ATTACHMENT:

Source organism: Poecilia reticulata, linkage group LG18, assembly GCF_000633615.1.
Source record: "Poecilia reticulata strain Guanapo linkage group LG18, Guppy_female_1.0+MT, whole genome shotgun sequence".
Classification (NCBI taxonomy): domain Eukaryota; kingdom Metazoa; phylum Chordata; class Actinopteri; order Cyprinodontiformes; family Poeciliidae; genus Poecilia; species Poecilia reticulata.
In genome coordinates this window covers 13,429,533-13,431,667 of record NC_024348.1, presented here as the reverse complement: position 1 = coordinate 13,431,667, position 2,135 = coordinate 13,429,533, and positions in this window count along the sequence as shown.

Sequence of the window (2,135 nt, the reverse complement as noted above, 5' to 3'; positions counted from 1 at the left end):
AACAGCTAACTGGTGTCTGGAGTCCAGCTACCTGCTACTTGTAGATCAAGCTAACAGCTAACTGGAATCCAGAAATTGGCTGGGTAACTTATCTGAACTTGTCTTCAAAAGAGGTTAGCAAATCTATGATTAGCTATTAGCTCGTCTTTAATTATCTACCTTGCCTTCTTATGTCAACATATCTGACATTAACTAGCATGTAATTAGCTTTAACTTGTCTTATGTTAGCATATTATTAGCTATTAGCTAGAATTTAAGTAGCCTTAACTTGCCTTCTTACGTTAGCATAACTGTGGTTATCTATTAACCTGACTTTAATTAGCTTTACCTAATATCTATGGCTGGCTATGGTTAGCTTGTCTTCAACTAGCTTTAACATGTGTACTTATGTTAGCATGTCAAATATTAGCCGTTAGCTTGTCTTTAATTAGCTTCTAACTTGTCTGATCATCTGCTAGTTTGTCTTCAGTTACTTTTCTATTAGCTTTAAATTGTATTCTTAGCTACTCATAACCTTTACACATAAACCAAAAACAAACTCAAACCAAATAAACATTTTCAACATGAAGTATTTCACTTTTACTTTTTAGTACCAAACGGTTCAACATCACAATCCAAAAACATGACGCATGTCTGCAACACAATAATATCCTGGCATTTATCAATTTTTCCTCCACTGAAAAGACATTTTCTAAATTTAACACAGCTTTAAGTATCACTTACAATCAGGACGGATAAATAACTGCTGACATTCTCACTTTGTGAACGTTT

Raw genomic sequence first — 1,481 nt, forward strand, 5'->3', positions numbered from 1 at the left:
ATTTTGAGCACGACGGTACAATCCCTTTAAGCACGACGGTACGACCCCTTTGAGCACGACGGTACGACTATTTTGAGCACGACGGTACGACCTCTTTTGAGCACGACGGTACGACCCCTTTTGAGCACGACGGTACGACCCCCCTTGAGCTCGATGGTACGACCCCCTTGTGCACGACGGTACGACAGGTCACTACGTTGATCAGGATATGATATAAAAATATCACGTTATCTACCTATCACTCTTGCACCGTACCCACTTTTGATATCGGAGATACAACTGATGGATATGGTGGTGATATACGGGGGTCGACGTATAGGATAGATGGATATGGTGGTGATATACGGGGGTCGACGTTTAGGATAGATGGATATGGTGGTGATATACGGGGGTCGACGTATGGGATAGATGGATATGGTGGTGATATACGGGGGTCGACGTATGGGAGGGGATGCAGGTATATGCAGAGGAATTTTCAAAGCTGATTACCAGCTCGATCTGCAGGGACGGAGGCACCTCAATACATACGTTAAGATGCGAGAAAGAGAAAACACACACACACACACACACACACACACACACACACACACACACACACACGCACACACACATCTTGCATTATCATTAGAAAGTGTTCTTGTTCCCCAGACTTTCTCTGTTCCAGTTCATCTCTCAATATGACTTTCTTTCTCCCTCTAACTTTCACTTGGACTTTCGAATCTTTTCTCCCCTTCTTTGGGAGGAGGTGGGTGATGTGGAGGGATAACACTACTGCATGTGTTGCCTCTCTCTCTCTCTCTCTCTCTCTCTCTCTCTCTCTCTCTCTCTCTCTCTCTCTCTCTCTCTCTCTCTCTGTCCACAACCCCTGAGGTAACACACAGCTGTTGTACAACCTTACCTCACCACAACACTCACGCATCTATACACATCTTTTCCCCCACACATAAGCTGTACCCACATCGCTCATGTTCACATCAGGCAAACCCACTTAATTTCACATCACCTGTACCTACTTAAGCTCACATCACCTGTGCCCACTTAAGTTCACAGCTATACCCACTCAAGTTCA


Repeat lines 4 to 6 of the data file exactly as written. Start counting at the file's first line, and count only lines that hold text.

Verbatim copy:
In genome coordinates this window covers 13,429,533-13,431,667 of record NC_024348.1, presented here as the reverse complement: position 1 = coordinate 13,431,667, position 2,135 = coordinate 13,429,533, and positions in this window count along the sequence as shown.

Sequence of the window (2,135 nt, the reverse complement as noted above, 5' to 3'; positions counted from 1 at the left end):
AACAGCTAACTGGTGTCTGGAGTCCAGCTACCTGCTACTTGTAGATCAAGCTAACAGCTAACTGGAATCCAGAAATTGGCTGGGTAACTTATCTGAACTTGTCTTCAAAAGAGGTTAGCAAATCTATGATTAGCTATTAGCTCGTCTTTAATTATCTACCTTGCCTTCTTATGTCAACATATCTGACATTAACTAGCATGTAATTAGCTTTAACTTGTCTTATGTTAGCATATTATTAGCTATTAGCTAGAATTTAAGTAGCCTTAACTTGCCTTCTTACGTTAGCATAACTGTGGTTATCTATTAACCTGACTTTAATTAGCTTTACCTAATATCTATGGCTGGCTATGGTTAGCTTGTCTTCAACTAGCTTTAACATGTGTACTTATGTTAGCATGTCAAATATTAGCCGTTAGCTTGTCTTTAATTAGCTTCTAACTTGTCTGATCATCTGCTAGTTTGTCTTCAGTTACTTTTCTATTAGCTTTAAATTGTATTCTTAGCTACTCATAACCTTTACACATAAACCAAAAACAAACTCAAACCAAATAAACATTTTCAACATGAAGTATTTCACTTTTACTTTTTAGTACCAAACGGTTCAACATCACAATCCAAAAACATGACGCATGTCTGCAACACAATAATATCCTGGCATTTATCAATTTTTCCTCCACTGAAAAGACATTTTCTAAATTTAACACAGCTTTAAGTATCACTTACAATCAGGACGGATAAATAACTGCTGACATTCTCACTTTGTGAACGTTT